The main objectives for the treatment of DVT are to prevent PE, reduce morbidity and prevent or minimize the risk of developing the post-thrombotic syndrome (PTS). 
Laboratory tests were performed to assess hepatic, pancreatic (considering recurrent episodes of superficial migratory thrombophlebitis) and renal function. The results came back within normal limits, with a creatinine level of 0.9 mg/dL at the upper limit of normal during the 3rd trimester of pregnancy. 
Anticoagulation with LWMH (enoxaparin, 1 mg per kilogram twice daily, intramuscular) was initiated. The patient was advised to keep an elevated position of the leg during bedrest in order to reduce swelling and to use compression stockings. 
The signs and symptoms of DVT progressively remitted during hospital stay, and in the absence of new symptoms the patient was disharged one week later after having another Doppler examination performed. The test showed stable thrombus at the aforementioned site. Discharge treatment indication from the hospital included continuation of anticoagulation throughout the pregnancy with tinzaparin (175 units per kilogram once daily, intramuscular). The treatment regimen was changed in order to improve the patients’ adherence.
The rest of the pregnancy went uneventful regarding thrombosis-related conditions. Throughout the pregnancy, the fetus has reached all developemental milestones and no abnormalities were noted.
Caesarean section was elected as route of delivery, as the fetus was in breech presentation and the procedure was scheduled at 39 weeks of gestation. Anticoagulation was withold 36 hours before surgery, and the procedure went well, with no bleeding complications. A healthy female baby was delivered, who weighted 2800 g, and APGAR score was 9. 
To minimize postpartum bleeding complications, thromboprophilactic doses (enoxaparin 3000 units every 12 hours, intramuscular) were resumed 6 hours after caesarean section and therapeutic doses of heparin (enoxaparin, 1 mg per kilogram twice daily, intramuscular) were delayed until 48 hours after delivery. The lactation started on second day after delivery and no postpartum complications appeared.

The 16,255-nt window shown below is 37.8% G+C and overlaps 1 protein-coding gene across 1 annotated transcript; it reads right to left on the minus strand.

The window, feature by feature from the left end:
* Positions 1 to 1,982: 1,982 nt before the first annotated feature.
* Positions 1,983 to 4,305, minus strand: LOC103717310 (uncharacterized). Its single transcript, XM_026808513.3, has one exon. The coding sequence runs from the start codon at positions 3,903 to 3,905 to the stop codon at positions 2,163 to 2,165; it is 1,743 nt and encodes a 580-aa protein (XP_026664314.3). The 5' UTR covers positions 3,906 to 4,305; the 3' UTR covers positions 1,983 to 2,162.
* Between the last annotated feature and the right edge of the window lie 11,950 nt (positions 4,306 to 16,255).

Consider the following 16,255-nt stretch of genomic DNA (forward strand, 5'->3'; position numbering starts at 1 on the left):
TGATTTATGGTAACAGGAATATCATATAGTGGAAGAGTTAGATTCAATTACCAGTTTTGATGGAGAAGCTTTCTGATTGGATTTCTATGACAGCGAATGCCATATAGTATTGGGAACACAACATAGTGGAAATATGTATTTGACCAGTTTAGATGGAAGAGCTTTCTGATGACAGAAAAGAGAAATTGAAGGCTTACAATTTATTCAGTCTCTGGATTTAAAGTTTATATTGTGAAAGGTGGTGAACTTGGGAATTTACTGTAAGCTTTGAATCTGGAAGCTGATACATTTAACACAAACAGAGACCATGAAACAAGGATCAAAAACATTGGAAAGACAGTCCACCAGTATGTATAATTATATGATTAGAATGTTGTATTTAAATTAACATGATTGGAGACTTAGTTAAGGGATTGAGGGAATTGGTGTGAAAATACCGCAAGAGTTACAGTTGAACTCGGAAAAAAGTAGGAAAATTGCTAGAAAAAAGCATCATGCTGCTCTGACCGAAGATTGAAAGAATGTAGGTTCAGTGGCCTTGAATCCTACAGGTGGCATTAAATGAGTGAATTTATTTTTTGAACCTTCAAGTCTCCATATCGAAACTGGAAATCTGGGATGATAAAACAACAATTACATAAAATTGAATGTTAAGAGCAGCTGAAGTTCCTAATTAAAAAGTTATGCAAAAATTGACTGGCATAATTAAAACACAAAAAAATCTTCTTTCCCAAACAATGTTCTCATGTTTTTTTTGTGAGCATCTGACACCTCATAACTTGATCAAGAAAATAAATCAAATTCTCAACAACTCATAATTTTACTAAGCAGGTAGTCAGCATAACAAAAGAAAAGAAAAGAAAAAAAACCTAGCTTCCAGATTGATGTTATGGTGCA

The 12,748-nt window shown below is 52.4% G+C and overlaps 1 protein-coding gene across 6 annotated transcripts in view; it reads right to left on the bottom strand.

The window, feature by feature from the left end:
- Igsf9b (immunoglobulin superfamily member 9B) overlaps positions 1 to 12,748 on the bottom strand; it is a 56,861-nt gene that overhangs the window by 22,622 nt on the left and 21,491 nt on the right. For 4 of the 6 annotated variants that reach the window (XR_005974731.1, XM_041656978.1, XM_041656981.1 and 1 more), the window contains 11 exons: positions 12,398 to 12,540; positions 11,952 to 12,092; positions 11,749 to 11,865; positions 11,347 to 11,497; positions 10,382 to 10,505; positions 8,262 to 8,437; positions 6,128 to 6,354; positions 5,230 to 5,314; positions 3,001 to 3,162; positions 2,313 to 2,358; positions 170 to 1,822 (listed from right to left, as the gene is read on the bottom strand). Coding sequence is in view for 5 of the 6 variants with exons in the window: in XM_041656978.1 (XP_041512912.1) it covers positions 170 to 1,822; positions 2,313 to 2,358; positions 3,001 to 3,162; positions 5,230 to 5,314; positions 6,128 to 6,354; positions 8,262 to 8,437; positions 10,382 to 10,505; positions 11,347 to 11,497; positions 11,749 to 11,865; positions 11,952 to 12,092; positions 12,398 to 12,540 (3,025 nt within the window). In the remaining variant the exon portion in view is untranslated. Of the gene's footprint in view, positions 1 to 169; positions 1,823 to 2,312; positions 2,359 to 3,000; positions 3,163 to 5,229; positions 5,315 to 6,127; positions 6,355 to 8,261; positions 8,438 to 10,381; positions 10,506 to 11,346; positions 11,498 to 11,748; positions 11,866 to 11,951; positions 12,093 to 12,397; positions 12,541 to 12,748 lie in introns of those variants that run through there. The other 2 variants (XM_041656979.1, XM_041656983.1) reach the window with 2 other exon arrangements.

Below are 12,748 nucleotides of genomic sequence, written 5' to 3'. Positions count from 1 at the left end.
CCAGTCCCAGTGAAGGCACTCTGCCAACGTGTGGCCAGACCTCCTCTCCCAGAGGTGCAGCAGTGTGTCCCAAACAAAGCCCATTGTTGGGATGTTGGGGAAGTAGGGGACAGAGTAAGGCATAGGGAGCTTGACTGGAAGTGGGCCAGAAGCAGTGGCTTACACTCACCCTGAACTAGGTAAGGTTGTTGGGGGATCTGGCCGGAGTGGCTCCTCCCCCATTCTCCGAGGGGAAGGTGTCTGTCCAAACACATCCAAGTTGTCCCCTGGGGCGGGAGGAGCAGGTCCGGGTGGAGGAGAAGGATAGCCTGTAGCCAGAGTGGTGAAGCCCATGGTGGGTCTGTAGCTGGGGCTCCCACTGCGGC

Because of neonatal jaundice, the hospital stay of the mother and baby was longer than expected (6 days). Discharge indications for the mother included continuation of anticoagulation for at least 3 months postpartum with tinzaparin (175 units per kilogram once a day, intramuscular), clinical and US follow-up 6 weeks postpartum. 
The six-week postpartum follow-up revealed favorable outcome. The patient requested ablactation and based on contradictory evidence on the use of warfarin during breastfeeding, the patient was only then switched on oral warfarin (4 mg once a day), coadministered with heparin, with closely monitoring INR level every 48 hours after administration of the dose. Dose adjustments were made in order to reach target INR level of 2-3. An INR of 2.4 was reached on day 4 after initial warfarin dose and heparin were discontinued.
Three months later, the patient underwent compression Doppler ultrasound which exhibited a smaller, stable clot in the same area as the last examination. Warfarin anticoagulation has been further recommended for at least 3 more months in the absence of new symptoms.
Currently, the patient is under gynecological routine surveilance in our service and under vascular surveillance in an internal medicine service, and is still under oral anticoagulant therapy. 


A systematic review recently published suggests that the anatomic distribution of deep vein thrombosis in pregnant women differs from that for non-pregnant patients(18). The involvement of the left leg was reported in 88% of patients. One may speculate that a May-Thurner-like syndrome caused by compression of the left iliac vein by the gravid uterus, at the point where it crosses the right iliac artery, plays an important role in the increased incidence of left iliofemoral deep vein thrombosis in the third trimester of pregnancy. This strong evidence makes the anatomical distribution of DVT in the lower right extremity of our patient atypical.
Optimal prophylaxys and treatment of thrombotic events are required in order to obtain a good outcome and includes both non-pharmacologic and pharmacologic measures. 
Non-pharmacologic treatment with elastic compression stockings have been shown to lower the pain and swelling associated with deep-vein thrombosis, but their use did not prevent PTS(19).